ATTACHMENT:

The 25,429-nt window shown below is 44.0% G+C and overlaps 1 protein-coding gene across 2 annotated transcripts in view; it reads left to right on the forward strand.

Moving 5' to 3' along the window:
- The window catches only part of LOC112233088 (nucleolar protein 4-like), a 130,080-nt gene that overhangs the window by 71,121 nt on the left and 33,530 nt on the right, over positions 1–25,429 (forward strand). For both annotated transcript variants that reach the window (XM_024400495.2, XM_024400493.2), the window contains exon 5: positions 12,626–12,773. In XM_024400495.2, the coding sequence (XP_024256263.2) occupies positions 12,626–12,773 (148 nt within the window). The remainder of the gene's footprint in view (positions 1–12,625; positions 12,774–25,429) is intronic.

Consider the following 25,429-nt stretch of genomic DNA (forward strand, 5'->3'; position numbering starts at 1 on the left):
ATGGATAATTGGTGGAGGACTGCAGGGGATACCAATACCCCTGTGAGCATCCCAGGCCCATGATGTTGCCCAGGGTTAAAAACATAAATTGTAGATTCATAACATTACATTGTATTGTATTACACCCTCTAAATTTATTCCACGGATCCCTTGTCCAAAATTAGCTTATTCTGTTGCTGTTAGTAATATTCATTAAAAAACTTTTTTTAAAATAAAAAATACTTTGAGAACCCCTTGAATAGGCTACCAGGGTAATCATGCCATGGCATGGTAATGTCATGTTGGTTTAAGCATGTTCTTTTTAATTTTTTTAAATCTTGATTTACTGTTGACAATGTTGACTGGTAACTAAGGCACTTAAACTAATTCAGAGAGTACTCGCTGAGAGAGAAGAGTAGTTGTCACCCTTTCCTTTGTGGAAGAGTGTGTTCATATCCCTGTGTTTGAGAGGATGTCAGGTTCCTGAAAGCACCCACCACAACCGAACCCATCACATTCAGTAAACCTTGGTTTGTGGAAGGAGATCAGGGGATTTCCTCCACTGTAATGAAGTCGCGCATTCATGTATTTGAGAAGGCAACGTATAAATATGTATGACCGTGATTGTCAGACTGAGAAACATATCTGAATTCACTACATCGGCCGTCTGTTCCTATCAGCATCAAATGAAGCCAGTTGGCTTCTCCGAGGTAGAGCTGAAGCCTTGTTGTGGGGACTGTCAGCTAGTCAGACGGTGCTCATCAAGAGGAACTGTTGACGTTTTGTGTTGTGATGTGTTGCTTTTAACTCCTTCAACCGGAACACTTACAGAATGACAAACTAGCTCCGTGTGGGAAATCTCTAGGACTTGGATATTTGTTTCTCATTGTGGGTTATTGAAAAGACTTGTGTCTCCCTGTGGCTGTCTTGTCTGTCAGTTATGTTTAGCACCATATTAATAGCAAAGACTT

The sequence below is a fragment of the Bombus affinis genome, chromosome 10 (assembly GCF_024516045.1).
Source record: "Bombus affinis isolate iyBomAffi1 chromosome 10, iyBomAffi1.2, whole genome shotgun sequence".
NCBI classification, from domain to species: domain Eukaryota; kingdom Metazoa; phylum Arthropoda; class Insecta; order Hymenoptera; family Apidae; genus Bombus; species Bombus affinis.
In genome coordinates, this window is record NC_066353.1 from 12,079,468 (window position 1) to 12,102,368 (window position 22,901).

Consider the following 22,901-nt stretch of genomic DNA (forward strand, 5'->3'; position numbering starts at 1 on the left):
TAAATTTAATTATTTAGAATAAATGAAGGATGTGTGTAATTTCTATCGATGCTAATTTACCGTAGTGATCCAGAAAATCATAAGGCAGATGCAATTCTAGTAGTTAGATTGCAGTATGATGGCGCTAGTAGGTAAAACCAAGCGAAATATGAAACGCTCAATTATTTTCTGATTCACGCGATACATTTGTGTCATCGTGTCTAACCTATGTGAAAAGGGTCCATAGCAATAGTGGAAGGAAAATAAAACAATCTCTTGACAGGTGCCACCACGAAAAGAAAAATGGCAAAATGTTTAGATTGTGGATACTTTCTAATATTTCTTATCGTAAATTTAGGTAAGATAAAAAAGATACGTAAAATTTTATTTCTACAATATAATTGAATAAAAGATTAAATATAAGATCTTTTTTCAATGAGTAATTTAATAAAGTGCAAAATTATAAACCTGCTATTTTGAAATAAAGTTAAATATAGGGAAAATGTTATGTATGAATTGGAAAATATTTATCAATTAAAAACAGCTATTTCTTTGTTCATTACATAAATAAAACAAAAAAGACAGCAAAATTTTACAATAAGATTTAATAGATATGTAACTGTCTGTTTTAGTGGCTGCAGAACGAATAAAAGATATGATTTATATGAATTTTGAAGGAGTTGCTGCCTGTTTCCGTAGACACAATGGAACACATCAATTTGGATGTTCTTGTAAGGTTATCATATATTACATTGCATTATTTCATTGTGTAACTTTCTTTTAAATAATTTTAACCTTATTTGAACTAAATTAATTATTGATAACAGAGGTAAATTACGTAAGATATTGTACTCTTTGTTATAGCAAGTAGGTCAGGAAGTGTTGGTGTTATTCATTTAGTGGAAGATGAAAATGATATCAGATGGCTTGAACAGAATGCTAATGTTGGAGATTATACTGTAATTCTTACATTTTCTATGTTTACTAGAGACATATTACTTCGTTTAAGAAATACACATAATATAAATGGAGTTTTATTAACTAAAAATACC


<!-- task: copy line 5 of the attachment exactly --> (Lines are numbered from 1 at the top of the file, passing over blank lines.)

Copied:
ATGGATAATTGGTGGAGGACTGCAGGGGATACCAATACCCCTGTGAGCATCCCAGGCCCATGATGTTGCCCAGGGTTAAAAACATAAATTGTAGATTCATAACATTACATTGTATTGTATTACACCCTCTAAATTTATTCCACGGATCCCTTGTCCAAAATTAGCTTATTCTGTTGCTGTTAGTAATATTCATTAAAAAACTTTTTTTAAAATAAAAAATACTTTGAGAACCCCTTGAATAGGCTACCAGGGTAATCATGCCATGGCATGGTAATGTCATGTTGGTTTAAGCATGTTCTTTTTAATTTTTTTAAATCTTGATTTACTGTTGACAATGTTGACTGGTAACTAAGGCACTTAAACTAATTCAGAGAGTACTCGCTGAGAGAGAAGAGTAGTTGTCACCCTTTCCTTTGTGGAAGAGTGTGTTCATATCCCTGTGTTTGAGAGGATGTCAGGTTCCTGAAAGCACCCACCACAACCGAACCCATCACATTCAGTAAACCTTGGTTTGTGGAAGGAGATCAGGGGATTTCCTCCACTGTAATGAAGTCGCGCATTCATGTATTTGAGAAGGCAACGTATAAATATGTATGACCGTGATTGTCAGACTGAGAAACATATCTGAATTCACTACATCGGCCGTCTGTTCCTATCAGCATCAAATGAAGCCAGTTGGCTTCTCCGAGGTAGAGCTGAAGCCTTGTTGTGGGGACTGTCAGCTAGTCAGACGGTGCTCATCAAGAGGAACTGTTGACGTTTTGTGTTGTGATGTGTTGCTTTTAACTCCTTCAACCGGAACACTTACAGAATGACAAACTAGCTCCGTGTGGGAAATCTCTAGGACTTGGATATTTGTTTCTCATTGTGGGTTATTGAAAAGACTTGTGTCTCCCTGTGGCTGTCTTGTCTGTCAGTTATGTTTAGCACCATATTAATAGCAAAGACTT